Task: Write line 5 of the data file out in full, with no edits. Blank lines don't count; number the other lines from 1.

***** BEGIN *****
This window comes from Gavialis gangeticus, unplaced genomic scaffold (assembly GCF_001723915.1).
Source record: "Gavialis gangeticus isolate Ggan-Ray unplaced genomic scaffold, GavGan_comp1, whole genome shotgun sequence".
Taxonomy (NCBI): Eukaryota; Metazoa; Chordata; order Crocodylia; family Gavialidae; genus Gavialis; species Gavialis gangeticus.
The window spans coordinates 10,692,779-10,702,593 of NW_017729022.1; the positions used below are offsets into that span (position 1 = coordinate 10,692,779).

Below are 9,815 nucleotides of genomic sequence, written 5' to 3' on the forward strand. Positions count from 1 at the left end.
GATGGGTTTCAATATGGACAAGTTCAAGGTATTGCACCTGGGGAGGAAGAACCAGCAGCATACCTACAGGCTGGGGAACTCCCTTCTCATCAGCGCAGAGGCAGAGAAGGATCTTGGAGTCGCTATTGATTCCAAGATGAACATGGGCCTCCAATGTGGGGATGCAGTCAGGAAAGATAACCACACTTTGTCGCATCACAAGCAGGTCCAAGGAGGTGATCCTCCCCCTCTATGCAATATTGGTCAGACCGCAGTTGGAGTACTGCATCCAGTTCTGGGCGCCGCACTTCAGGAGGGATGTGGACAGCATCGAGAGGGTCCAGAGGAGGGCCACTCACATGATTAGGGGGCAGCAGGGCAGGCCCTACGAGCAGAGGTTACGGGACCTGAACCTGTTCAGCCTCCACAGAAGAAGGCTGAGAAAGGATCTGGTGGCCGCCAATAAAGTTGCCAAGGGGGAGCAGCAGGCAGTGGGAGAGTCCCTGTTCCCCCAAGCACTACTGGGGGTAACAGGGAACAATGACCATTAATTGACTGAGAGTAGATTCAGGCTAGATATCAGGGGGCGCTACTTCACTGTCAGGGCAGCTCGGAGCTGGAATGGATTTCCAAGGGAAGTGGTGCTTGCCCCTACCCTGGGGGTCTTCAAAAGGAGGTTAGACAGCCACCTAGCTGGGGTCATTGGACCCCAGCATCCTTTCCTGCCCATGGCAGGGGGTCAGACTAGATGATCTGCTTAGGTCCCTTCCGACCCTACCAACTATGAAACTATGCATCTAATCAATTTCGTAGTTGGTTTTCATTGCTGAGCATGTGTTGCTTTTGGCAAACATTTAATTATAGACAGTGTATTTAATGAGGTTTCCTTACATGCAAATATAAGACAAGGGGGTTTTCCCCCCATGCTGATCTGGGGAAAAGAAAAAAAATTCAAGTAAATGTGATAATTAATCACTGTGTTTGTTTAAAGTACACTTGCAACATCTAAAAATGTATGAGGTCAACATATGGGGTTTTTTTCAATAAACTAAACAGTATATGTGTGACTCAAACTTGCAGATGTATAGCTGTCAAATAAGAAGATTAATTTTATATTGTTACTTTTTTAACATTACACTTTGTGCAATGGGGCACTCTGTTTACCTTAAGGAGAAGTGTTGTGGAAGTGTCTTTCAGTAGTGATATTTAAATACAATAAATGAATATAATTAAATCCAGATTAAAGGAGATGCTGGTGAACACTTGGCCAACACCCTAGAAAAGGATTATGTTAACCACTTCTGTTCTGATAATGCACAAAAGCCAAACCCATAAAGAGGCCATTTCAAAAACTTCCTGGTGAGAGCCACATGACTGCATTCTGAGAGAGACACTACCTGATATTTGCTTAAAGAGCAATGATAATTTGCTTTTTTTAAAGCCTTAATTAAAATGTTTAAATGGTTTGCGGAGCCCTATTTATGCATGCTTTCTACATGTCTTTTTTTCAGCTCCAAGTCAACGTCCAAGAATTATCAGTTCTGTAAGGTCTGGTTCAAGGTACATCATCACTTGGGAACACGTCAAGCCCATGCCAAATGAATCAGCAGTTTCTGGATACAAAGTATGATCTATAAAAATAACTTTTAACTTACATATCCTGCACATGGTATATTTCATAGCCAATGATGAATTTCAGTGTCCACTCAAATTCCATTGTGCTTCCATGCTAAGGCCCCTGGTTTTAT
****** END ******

Below are 9,815 nucleotides of genomic sequence, written 5' to 3' on the forward strand. Positions count from 1 at the left end.